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Old 11-16-2012, 02:04 PM   #11
Jayhem
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Quote:
Originally Posted by bobbrews View Post
Regarding the comments of the last two posters, I just want to address the falsity of trub flavor going into your beer if it's left in the primary for 3-5 weeks, and the poor practice of racking as soon as desired FG is reached.

The first situation will not happen unless yeast autolyzation sets in after a period of months. Furthermore, after the yeast use sugar and oxygen to create alcohol and carbon dioxide, their job is still technically not complete. Your beer may very well at target FG, but it will also contain a ton of precursor laden off flavors. These precursors should really be reabsorbed by the yeast if you want a quality beer. This takes time - usually takes 3-4 weeks total in the carboy in the 60's (F). Lastly, I've noticed 17-21 days of bottle conditioning at 72 F is ideal for my ales.
Highly agreed!

Once I started leaving my beers in primary for a minimum of 21 days they have improved greatly! Yeast need time to clean up their fermentation bi-products!
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Old 11-16-2012, 02:21 PM   #12
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Yes,definitly. I let the beer get down to FG,then let it sit another 3-7 days to clean up & settle out clear or slightly misty. Then bottle. They'll nedd time to not only carbonate,but condition as well. I've found conditioning takes about a week longer than carbonating on average. It does depend on the gravity/ABV as well.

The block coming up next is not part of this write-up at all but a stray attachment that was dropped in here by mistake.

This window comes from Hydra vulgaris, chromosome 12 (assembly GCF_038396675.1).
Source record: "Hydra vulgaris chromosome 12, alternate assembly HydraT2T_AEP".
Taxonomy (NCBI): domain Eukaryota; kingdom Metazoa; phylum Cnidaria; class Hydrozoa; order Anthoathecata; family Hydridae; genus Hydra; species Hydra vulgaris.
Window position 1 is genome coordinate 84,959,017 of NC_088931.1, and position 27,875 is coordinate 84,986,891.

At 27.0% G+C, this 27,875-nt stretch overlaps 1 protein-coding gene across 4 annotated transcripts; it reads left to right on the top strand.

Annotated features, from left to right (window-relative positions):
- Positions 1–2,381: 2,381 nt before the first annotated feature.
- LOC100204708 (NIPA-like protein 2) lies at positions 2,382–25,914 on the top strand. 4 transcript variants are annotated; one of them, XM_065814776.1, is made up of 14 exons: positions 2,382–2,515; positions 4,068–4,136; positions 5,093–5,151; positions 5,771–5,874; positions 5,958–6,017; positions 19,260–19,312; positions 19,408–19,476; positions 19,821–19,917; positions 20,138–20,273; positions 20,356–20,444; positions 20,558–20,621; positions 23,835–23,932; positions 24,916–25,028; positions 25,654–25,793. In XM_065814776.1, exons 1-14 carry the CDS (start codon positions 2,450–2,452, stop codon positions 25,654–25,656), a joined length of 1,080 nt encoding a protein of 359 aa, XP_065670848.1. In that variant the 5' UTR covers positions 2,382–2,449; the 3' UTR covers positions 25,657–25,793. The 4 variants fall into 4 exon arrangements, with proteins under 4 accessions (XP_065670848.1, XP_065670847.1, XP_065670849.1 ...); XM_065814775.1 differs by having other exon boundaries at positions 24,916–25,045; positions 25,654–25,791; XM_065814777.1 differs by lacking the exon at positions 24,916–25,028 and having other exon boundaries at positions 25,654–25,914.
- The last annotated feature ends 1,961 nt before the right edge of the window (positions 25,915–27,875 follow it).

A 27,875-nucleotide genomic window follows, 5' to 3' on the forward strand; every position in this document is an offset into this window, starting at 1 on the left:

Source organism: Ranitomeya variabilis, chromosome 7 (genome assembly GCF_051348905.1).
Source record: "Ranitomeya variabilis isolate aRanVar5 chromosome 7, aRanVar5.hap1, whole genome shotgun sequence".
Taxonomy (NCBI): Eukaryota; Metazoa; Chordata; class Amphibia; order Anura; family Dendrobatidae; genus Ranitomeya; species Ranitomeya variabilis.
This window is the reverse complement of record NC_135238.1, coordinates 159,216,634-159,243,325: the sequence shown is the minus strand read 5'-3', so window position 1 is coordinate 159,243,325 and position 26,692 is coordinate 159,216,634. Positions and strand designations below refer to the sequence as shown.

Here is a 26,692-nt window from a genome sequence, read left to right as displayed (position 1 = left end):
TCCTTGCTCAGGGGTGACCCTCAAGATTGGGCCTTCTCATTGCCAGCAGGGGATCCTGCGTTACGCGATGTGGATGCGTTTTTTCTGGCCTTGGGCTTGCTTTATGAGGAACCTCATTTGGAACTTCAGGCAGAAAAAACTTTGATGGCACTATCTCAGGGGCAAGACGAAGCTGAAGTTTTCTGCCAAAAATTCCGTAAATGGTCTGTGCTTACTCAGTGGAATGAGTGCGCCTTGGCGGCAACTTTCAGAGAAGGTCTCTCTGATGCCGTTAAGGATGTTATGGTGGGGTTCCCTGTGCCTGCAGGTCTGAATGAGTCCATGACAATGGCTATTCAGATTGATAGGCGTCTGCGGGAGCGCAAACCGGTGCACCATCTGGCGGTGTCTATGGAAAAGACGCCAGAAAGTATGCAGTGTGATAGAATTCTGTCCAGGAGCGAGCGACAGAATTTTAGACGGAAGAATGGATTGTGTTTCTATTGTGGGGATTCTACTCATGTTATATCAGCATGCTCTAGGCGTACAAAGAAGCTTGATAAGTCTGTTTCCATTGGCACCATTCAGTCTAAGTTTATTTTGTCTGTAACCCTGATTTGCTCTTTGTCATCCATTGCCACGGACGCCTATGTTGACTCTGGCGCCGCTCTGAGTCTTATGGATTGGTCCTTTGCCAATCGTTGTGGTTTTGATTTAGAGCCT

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Old 11-16-2012, 02:55 PM   #13
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+1 for bob's comments. There's a very strong case to be made for leaving it on the primary for longer than what is strictly needed to bring it down to FG (if Revvy were here, he'd give you many more reasons why). But if it's already been on for three weeks, I'd say extra time in the bottle is probably more beneficial than extra time on the primary, on balance. But leaving the beer on the primary for 4 weeks as opposed to 3 will almost always give you better, clearer, cleaner-tasting beer, as opposed to imparting "trub flavors", whatever that means. And autolysis generally takes WAY longer to become an issue than the time periods you're dealing with here. Don't fear the primary!

 
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Old 11-16-2012, 02:55 PM   #14
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Quote:
Originally Posted by kcbrewcom View Post
Being new to this I have put together my own kit which currently doesn't include a hydrometer. I've been meaning to pick one up so maybe this will give me the kick needed to pick one up.
Get either a hydrometer or refractometer ASAP. Having a way to get gravity readings is important. I'd say its even more important (critical) for new brewers. Until you've brewed enough with the same yeast, under a range of conditions, you need a way to KNOW when its actually done. Then you can let taste tell you when its time to move the batch to next steps (bottle, etc.).
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Old 11-16-2012, 03:39 PM   #15
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Check the gravity. If it's terminal, then bottle at the 4 weeks. 1 extra week or so should be good enough for any yeast clean up.

I'd rather have a better chance at proper carbonation than worry about 4 vs 5 weeks primary.

 
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Old 11-16-2012, 08:45 PM   #16